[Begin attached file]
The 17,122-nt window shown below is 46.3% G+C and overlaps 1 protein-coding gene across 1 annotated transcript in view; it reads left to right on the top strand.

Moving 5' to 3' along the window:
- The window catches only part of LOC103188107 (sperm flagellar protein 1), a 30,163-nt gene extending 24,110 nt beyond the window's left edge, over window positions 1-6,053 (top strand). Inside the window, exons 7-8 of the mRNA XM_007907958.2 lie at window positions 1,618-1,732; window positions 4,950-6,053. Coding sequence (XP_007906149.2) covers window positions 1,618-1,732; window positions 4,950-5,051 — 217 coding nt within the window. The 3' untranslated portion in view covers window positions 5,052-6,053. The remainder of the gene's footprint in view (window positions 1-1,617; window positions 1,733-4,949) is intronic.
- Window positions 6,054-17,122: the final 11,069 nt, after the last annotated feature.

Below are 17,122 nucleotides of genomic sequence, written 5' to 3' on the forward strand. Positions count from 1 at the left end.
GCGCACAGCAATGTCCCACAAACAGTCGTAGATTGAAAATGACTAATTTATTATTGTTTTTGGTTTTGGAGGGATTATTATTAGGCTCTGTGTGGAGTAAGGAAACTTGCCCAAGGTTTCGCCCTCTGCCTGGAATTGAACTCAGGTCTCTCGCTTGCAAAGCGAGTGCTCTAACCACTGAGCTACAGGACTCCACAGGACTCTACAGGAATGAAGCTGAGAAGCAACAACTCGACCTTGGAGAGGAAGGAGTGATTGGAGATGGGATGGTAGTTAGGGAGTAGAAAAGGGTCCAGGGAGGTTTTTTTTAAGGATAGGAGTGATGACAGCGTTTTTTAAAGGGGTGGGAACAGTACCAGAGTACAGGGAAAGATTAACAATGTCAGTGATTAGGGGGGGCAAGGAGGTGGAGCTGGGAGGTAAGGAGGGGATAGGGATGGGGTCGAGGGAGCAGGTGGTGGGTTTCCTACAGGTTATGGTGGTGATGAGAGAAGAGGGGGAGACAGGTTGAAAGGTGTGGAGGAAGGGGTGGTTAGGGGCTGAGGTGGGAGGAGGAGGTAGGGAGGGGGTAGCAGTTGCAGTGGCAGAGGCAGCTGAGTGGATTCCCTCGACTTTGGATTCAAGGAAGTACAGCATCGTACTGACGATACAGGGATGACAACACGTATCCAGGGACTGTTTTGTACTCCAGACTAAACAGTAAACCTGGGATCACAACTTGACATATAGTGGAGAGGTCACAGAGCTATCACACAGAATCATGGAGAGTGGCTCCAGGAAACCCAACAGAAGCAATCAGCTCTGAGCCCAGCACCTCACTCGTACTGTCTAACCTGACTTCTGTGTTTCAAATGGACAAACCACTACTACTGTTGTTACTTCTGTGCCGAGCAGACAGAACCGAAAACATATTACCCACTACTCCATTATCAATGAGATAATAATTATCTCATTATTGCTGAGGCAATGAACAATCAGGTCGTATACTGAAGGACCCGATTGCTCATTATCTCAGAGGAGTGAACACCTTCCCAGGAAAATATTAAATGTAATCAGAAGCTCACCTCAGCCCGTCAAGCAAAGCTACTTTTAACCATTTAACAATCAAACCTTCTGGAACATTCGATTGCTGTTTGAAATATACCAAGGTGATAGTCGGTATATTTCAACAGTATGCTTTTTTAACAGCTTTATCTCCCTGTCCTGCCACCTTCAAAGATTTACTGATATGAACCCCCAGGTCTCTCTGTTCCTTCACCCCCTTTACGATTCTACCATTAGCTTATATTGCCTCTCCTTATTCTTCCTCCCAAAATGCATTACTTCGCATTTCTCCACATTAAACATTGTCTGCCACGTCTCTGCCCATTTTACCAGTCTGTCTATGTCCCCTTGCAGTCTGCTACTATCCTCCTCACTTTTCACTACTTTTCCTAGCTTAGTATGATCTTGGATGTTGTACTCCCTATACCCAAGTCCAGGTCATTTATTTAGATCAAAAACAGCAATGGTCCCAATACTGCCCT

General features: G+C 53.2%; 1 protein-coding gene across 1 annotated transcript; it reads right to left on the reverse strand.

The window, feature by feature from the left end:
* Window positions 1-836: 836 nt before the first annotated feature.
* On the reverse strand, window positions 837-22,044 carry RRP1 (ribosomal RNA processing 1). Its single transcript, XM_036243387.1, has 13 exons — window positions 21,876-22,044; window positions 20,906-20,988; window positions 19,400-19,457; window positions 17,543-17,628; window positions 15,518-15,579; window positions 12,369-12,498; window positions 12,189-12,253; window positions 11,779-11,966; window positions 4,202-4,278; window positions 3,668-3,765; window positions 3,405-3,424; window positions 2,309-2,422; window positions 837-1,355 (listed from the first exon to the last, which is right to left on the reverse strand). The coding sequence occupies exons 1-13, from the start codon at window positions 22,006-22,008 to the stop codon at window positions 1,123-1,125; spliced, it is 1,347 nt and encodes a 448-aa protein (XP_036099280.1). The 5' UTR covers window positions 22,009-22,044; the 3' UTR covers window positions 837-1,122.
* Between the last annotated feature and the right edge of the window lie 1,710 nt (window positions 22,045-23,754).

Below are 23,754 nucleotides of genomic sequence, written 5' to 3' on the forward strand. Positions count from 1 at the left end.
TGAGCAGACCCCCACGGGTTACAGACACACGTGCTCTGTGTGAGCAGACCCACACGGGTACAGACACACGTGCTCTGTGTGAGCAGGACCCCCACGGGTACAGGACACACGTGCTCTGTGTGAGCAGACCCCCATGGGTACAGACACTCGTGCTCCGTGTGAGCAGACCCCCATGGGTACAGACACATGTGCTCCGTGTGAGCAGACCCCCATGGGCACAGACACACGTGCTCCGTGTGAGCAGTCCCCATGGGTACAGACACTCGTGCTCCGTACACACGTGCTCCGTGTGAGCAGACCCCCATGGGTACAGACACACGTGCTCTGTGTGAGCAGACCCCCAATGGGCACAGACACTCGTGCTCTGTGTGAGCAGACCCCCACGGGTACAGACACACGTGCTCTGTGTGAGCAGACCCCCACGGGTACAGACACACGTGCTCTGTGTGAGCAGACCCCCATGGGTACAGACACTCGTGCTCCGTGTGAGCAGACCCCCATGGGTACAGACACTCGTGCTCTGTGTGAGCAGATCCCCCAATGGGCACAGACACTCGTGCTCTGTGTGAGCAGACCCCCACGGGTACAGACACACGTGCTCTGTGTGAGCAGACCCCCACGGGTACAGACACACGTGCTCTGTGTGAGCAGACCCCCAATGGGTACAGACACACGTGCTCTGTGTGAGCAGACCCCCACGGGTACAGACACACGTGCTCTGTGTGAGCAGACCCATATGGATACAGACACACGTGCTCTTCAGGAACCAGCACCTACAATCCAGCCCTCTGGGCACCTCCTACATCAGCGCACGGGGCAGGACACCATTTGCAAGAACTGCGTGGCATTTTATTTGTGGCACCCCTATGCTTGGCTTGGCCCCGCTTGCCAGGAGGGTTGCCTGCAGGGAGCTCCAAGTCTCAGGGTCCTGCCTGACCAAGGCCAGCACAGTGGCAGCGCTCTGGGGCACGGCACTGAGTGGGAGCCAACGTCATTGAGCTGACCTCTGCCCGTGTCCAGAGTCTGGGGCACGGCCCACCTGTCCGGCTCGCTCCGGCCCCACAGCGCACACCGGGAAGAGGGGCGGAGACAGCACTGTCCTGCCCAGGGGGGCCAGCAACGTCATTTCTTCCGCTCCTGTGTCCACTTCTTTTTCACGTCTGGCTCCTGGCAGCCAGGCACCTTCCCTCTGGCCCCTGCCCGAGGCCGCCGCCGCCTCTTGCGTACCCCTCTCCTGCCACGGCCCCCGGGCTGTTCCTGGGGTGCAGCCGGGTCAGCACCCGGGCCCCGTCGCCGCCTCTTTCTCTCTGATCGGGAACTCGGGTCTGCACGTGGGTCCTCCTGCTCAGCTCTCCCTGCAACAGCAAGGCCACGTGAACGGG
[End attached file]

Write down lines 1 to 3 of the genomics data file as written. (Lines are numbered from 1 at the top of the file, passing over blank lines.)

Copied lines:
The 17,122-nt window shown below is 46.3% G+C and overlaps 1 protein-coding gene across 1 annotated transcript in view; it reads left to right on the top strand.

Moving 5' to 3' along the window:
- The window catches only part of LOC103188107 (sperm flagellar protein 1), a 30,163-nt gene extending 24,110 nt beyond the window's left edge, over window positions 1-6,053 (top strand). Inside the window, exons 7-8 of the mRNA XM_007907958.2 lie at window positions 1,618-1,732; window positions 4,950-6,053. Coding sequence (XP_007906149.2) covers window positions 1,618-1,732; window positions 4,950-5,051 — 217 coding nt within the window. The 3' untranslated portion in view covers window positions 5,052-6,053. The remainder of the gene's footprint in view (window positions 1-1,617; window positions 1,733-4,949) is intronic.